African smallholder farmers face major challenges from weeds such as striga and insect pests such as fall armyworm. Fall armyworm is a serious threat to food security and livelihoods and already affects at least 400,000 hectares, causing crop losses worth an estimated $3 billion a year.
But a solution exists – ‘push-pull technology’ – and it avoids the need to use harmful and expensive chemical pesticides.
Push-pull technology is a scientific method of planting crops such as maize and sorghum alongside particular species of forage grasses and legumes, which repel pests and supress weeds.
A field of crops shows maize planted using the push-pull method, with other plants alongside it.
The method was developed by scientists at the International Centre of Insect Physiology and Ecology (ICIPE) in Kenya with partners and is designed to protect the plants against devastating pests like the fall armyworm and the striga weed, with the companion plants also improving soil fertility.
But a major challenge is how to communicate advice and information about this crop management technique to millions of smallholder farmers in sub-Saharan Africa. To help address this challenge, a new mobile phone app – called Push-Pull – has been launched by Agape Innovations Ltd, in collaboration with a team of scientists from the University of Leeds, Keele University and ICIPE.
The app is part of a larger project called ‘Scaling up Biocontrol Innovations in Africa’ funded by the Global Challenges Research Fund (GCRF), which seeks to understand how biocontrol methods have been used across Africa and to encourage their uptake. The project involves a cluster of previous GCRF-funded research programmes, including the Leeds-led AFRICAP project.
Principal Investigator Dr Steve Sait, from Leeds’ School of Biology, said: “The push-pull method of pest control is decades old and is used successfully by thousands of smallholder farmers across Africa.
“We hope that this collaboration, and this new app, can help us extend knowledge of this technique to potentially millions of other farmers who could be benefitting from it. Compared to chemical pesticides, push-pull costs less money to the farmer, results in less damage to their crops, and it avoids harming other insect species that play valuable roles in the ecosystem.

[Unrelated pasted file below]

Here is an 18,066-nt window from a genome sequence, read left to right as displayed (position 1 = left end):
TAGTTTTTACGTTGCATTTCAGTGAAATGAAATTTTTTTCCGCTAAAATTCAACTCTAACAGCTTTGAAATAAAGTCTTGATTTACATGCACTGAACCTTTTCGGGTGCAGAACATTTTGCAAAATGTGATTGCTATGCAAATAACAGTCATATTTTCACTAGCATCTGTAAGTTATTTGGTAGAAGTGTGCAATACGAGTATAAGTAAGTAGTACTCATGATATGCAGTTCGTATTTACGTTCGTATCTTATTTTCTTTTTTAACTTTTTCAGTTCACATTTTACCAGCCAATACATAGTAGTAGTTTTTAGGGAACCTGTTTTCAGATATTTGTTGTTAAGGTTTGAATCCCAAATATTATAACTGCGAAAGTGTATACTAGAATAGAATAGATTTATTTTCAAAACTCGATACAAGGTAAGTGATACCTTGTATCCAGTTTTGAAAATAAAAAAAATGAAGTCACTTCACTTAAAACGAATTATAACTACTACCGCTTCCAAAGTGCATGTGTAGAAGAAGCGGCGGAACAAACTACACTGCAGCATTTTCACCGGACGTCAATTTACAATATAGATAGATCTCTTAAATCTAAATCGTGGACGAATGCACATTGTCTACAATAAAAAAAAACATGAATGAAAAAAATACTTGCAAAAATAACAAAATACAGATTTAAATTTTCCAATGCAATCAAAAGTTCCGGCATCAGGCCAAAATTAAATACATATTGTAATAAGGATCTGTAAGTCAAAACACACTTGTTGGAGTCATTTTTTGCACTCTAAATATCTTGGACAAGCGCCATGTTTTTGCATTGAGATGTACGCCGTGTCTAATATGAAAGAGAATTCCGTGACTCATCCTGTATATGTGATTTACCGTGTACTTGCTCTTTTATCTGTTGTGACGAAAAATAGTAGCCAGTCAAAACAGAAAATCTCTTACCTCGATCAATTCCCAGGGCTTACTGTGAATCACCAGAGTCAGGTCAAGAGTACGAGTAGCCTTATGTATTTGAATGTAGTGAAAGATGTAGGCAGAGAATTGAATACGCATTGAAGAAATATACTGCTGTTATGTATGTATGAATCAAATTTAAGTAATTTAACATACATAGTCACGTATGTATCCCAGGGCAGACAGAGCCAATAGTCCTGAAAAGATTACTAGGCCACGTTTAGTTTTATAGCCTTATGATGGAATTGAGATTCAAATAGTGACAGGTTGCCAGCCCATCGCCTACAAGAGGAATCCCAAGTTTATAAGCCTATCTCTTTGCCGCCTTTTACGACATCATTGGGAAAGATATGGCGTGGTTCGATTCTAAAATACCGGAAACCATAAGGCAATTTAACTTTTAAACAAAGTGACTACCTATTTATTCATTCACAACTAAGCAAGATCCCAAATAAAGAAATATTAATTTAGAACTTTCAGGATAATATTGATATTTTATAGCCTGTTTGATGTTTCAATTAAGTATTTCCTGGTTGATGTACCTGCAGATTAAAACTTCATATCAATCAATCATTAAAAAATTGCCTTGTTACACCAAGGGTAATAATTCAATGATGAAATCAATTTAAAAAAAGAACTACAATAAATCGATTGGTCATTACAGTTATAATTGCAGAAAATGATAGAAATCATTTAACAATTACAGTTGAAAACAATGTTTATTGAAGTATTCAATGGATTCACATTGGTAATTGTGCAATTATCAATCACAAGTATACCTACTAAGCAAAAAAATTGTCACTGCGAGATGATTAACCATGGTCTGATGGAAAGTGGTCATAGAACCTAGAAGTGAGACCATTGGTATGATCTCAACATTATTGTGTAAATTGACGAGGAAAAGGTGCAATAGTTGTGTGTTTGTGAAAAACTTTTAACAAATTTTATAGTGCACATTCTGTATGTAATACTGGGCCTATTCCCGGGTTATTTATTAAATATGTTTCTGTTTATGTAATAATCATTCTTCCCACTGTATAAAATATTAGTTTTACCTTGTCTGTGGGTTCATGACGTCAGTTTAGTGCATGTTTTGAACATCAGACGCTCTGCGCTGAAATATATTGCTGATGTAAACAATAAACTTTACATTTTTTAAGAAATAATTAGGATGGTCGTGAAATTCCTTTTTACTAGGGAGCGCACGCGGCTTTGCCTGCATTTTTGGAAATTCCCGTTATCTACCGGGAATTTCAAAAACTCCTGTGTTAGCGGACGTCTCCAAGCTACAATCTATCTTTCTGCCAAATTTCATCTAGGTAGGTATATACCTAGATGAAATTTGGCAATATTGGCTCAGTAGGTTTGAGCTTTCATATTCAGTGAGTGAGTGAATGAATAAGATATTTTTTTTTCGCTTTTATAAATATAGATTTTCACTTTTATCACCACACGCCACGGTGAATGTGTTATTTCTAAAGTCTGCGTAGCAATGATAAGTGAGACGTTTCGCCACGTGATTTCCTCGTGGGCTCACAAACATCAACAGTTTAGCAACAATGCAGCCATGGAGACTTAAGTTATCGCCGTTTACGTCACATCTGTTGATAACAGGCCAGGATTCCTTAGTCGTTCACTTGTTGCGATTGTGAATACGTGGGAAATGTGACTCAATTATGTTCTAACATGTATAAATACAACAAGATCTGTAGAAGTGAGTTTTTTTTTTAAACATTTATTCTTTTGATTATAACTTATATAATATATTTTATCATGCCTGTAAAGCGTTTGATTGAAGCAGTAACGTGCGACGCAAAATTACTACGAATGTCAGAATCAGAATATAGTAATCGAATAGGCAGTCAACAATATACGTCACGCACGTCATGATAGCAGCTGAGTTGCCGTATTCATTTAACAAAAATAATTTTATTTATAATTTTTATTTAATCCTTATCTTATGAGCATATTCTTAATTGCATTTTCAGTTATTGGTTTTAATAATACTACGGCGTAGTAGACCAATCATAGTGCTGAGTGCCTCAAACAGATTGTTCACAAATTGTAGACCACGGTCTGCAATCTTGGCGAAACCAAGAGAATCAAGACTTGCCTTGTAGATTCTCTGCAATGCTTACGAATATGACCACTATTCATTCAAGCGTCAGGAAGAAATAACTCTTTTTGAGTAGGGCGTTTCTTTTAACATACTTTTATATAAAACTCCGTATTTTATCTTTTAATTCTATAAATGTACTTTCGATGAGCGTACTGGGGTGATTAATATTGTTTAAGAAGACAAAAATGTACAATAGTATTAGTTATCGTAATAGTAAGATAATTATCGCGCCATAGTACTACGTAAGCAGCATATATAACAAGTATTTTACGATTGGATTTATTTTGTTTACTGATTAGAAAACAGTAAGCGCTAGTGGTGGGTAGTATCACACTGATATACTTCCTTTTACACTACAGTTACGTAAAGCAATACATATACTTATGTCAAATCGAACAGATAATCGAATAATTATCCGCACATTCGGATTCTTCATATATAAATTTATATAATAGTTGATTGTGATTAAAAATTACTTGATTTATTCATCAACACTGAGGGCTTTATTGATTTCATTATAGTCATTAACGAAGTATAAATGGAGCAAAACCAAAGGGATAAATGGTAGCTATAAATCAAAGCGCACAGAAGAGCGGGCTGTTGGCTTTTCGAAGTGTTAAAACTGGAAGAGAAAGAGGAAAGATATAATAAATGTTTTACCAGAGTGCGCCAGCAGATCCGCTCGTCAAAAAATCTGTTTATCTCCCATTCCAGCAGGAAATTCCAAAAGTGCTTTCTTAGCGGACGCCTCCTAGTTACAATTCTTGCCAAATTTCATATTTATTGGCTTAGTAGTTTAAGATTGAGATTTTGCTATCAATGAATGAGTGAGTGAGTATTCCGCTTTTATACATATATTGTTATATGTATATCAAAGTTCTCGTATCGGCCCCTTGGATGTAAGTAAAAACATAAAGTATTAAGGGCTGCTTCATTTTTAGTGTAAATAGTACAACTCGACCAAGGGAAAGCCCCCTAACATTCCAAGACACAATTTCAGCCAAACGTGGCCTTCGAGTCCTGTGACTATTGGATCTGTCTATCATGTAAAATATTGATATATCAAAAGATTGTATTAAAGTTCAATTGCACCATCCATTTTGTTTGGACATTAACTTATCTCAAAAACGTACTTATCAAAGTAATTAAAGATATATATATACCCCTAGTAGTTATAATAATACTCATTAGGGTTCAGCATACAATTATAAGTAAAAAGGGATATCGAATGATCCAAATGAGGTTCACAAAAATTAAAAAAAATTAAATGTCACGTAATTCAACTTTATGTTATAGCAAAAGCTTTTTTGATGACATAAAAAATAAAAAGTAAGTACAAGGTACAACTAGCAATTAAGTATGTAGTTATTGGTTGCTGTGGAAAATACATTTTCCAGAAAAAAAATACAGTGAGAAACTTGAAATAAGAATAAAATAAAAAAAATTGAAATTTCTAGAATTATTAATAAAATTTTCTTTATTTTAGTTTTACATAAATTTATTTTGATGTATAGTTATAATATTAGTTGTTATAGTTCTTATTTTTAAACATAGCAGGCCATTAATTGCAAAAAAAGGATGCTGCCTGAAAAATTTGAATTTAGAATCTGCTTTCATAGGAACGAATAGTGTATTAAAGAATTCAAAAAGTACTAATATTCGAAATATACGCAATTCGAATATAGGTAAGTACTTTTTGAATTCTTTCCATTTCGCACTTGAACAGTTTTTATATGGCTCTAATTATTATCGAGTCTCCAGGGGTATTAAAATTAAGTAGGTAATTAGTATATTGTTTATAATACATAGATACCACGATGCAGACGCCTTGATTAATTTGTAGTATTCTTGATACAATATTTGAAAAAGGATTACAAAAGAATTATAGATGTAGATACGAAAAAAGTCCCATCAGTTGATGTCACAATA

“We consulted widely with farmers in Kenya and I’m excited to see how their contribution has made the app user friendly and could lead to more uptake of push-pull farming.”
Research by the scientists behind the push-pull technique has proven that odours released by the companion plants can effectively repel fall armyworm and protect crops against the pest.
Early adopter farmers have had great success with the technique, reporting five times less fall armyworm damage and a doubling or even tripling of crop yield, showing the huge potential this has for farmers and crop-producing smallholders. It also reduces the environmental impact of farming by protecting against pests without using pesticides, as well as improving soil quality without inorganic fertilisers.
Improving food security
The Push-Pull app, which has launched today, has been developed by Agape Innovations and is available on Android phones. It has been designed to work on the basic smartphones that are being increasingly used by smallholder farmers in Africa. It gives farmers information they need to get started with push-pull farming, and is not only free but will work offline, meaning a lack of internet connection in rural regions will not affect its function.
The ultimate goal is to provide a resource for farmers that is informed by science, protects their crops and improves their harvest, which they can access any time of day from anywhere in the world.
Paul Mugisha, CEO of Agape Innovations Ltd, said: “With the world going digital and uncertainties like Covid-19 amplifying the challenges of physical interactions, ICT is so vital in today and tomorrow’s agriculture.
“At Agape, we built the Push-Pull app as a global tool to equip a farmer with all that is needed for a successful push-pull garden. Embedded with audio, visual and graphical expressions we are certain that the Push-Pull app will be relevant to maize and sorghum farmers worldwide for both today and tomorrow in controlling fall armyworm, striga and maize stalk borer.”
Professor Toby Bruce, from Keele University’s School of Life Sciences, said: “We are excited to see if this app can serve as a vehicle for taking practical information to the farmer. It is designed to share key details about how to get started with push-pull. We hope this will increase the number of farmers taking up this innovative approach that provides real benefits by improving crop protection and food security.”